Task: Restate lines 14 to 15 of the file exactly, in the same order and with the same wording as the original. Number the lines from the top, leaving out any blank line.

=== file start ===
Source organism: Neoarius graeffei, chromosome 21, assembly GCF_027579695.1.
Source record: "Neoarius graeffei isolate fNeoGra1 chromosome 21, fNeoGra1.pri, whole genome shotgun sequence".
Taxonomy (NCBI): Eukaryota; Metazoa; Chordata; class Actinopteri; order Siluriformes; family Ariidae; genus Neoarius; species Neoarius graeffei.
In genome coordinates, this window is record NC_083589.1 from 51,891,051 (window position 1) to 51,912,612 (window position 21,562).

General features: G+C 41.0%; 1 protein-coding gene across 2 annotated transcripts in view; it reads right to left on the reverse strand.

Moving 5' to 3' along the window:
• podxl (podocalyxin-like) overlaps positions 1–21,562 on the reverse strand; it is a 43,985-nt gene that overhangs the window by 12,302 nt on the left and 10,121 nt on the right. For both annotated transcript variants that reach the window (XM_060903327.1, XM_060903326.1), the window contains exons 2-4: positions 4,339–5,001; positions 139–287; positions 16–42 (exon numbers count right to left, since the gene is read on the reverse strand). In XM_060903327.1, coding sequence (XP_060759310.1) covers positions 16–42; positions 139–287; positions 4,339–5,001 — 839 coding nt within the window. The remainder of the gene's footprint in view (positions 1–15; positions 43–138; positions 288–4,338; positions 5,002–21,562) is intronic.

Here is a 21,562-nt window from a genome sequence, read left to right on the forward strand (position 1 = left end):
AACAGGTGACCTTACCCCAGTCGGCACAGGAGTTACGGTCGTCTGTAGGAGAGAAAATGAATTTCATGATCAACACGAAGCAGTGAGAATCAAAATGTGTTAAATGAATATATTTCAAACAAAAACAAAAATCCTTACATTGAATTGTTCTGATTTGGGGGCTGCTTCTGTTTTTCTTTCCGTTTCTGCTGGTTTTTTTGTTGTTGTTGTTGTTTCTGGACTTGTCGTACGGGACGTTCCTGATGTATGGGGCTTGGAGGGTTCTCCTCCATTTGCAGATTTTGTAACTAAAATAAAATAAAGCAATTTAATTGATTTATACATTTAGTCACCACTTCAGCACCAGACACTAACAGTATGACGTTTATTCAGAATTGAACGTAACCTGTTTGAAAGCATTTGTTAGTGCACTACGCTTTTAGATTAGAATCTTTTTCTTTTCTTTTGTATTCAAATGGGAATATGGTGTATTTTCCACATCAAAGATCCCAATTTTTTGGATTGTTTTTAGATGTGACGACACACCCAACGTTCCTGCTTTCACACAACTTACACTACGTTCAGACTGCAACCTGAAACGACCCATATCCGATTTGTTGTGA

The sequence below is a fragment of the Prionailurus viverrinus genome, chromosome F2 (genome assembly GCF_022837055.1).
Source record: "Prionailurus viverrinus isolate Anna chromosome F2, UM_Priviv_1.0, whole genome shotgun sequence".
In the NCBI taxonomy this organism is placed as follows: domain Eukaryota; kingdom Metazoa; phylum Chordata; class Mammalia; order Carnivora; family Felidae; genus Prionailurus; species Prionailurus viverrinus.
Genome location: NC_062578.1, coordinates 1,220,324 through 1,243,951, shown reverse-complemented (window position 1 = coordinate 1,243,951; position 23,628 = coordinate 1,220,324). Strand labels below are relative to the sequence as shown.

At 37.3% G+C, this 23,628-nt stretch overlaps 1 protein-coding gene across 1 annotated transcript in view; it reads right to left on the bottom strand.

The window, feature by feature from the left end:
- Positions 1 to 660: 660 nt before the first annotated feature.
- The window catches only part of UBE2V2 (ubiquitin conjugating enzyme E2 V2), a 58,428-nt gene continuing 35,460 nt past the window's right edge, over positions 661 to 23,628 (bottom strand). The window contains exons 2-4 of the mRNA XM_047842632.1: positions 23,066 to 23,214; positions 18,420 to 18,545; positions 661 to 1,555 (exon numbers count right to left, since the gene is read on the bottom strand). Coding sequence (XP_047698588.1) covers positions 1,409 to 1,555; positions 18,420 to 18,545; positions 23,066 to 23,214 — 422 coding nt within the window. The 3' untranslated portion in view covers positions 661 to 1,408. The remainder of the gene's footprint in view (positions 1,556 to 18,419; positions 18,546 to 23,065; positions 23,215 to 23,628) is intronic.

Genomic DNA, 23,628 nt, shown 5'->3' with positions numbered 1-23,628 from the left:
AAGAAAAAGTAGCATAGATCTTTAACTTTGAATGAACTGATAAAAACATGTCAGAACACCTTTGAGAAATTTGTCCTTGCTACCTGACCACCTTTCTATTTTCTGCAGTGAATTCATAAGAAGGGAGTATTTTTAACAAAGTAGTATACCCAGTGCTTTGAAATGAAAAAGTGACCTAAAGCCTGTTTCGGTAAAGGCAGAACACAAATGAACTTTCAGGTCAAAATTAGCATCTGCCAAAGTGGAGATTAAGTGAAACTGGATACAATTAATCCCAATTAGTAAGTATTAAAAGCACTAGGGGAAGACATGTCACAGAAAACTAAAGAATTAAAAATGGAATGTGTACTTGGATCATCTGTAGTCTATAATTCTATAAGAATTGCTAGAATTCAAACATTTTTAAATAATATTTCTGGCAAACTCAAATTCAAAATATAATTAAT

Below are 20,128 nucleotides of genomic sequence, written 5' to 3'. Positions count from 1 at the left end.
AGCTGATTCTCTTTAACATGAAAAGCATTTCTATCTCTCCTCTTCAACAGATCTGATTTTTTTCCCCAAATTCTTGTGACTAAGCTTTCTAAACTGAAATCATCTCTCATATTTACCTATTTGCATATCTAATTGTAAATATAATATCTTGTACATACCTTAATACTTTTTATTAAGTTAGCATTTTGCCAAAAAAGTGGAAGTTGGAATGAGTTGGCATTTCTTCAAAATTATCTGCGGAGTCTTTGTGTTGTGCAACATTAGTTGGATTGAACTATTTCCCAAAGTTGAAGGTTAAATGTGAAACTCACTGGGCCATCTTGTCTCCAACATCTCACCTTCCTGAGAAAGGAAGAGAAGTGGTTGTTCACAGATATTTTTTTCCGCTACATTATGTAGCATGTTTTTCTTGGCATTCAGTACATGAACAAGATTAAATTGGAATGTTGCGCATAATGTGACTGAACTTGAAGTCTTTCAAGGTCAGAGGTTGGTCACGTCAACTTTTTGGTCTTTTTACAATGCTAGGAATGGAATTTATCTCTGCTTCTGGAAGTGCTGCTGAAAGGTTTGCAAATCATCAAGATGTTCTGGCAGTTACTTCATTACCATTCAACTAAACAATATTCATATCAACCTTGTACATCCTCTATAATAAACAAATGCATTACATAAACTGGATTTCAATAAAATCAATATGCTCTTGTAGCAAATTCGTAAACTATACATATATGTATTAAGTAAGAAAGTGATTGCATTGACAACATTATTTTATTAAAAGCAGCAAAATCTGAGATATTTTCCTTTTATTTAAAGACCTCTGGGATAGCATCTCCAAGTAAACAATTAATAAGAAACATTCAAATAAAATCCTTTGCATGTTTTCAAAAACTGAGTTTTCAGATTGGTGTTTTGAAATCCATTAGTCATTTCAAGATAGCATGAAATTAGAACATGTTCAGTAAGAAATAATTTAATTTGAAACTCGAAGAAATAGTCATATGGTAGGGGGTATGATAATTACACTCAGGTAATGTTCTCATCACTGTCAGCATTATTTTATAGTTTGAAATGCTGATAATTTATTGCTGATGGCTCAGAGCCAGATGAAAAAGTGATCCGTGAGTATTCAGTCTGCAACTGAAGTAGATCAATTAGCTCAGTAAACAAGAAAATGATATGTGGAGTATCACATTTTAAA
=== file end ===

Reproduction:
At 37.3% G+C, this 23,628-nt stretch overlaps 1 protein-coding gene across 1 annotated transcript in view; it reads right to left on the bottom strand.

The window, feature by feature from the left end: